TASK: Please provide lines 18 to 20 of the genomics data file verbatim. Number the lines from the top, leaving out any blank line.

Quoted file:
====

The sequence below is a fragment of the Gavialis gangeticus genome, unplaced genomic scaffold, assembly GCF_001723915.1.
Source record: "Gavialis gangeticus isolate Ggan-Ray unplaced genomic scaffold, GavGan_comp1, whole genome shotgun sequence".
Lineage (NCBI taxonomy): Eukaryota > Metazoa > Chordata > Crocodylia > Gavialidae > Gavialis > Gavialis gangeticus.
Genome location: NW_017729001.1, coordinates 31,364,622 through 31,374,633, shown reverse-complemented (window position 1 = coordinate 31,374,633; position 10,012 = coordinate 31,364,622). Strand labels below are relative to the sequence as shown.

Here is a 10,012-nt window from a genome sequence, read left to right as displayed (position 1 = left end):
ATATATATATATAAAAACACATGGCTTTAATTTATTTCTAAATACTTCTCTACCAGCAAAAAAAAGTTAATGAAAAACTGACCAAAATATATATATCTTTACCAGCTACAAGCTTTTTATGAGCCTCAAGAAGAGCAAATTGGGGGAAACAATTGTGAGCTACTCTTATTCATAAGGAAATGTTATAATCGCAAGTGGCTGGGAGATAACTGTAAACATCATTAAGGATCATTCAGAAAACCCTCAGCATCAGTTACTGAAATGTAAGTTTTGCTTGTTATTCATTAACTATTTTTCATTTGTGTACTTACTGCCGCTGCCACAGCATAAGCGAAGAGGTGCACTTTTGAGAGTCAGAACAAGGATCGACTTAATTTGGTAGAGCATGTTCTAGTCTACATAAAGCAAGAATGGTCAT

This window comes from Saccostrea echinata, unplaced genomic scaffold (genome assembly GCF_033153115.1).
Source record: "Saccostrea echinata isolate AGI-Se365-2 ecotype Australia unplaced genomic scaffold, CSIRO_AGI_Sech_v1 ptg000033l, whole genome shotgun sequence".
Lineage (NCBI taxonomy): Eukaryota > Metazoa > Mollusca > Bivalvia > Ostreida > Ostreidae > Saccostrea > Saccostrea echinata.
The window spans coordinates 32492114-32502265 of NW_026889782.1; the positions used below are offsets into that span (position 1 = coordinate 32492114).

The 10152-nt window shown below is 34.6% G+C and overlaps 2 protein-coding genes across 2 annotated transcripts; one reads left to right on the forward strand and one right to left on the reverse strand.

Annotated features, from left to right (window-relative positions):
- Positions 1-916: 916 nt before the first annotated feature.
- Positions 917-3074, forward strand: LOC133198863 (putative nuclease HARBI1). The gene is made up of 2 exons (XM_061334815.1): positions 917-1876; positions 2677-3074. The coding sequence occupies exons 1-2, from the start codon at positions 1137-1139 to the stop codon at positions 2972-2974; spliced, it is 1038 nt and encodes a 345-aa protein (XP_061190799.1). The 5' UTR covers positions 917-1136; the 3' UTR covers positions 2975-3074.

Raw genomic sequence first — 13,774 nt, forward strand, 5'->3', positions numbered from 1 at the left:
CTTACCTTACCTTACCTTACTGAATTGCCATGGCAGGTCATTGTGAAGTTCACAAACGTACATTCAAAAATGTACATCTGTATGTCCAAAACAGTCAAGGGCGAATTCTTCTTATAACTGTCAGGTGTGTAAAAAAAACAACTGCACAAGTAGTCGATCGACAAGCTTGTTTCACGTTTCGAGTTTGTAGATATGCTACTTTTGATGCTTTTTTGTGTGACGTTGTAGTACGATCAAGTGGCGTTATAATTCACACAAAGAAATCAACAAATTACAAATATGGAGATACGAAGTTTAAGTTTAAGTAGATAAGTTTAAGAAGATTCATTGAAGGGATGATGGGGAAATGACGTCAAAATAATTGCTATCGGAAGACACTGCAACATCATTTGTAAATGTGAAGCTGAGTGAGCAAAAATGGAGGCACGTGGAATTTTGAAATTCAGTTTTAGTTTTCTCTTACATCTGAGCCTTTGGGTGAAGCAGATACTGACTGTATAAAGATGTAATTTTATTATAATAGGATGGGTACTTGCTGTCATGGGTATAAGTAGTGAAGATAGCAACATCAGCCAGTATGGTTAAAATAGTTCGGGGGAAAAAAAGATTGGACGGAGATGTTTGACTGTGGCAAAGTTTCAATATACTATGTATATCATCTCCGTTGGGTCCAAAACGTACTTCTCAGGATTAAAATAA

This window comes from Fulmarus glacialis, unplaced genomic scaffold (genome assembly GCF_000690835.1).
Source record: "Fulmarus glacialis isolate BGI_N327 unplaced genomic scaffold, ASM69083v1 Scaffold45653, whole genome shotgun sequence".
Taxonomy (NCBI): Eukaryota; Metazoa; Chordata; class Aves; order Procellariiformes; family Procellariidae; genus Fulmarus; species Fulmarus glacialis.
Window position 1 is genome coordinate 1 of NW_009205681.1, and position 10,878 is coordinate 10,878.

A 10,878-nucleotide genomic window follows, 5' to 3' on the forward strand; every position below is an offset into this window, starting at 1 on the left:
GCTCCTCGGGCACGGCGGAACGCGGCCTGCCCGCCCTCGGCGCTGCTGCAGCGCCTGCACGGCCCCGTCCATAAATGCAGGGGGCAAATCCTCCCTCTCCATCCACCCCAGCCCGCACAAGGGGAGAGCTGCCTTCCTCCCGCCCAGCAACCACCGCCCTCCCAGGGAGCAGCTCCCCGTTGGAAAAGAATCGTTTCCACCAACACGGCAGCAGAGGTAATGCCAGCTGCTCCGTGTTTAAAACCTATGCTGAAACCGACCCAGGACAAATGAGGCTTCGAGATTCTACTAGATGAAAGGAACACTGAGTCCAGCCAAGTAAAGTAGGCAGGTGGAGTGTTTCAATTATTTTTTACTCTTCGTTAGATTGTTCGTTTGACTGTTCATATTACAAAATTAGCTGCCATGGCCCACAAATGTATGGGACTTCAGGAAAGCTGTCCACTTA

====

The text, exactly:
Source record: "Fulmarus glacialis isolate BGI_N327 unplaced genomic scaffold, ASM69083v1 Scaffold45653, whole genome shotgun sequence".
Taxonomy (NCBI): Eukaryota; Metazoa; Chordata; class Aves; order Procellariiformes; family Procellariidae; genus Fulmarus; species Fulmarus glacialis.
Window position 1 is genome coordinate 1 of NW_009205681.1, and position 10,878 is coordinate 10,878.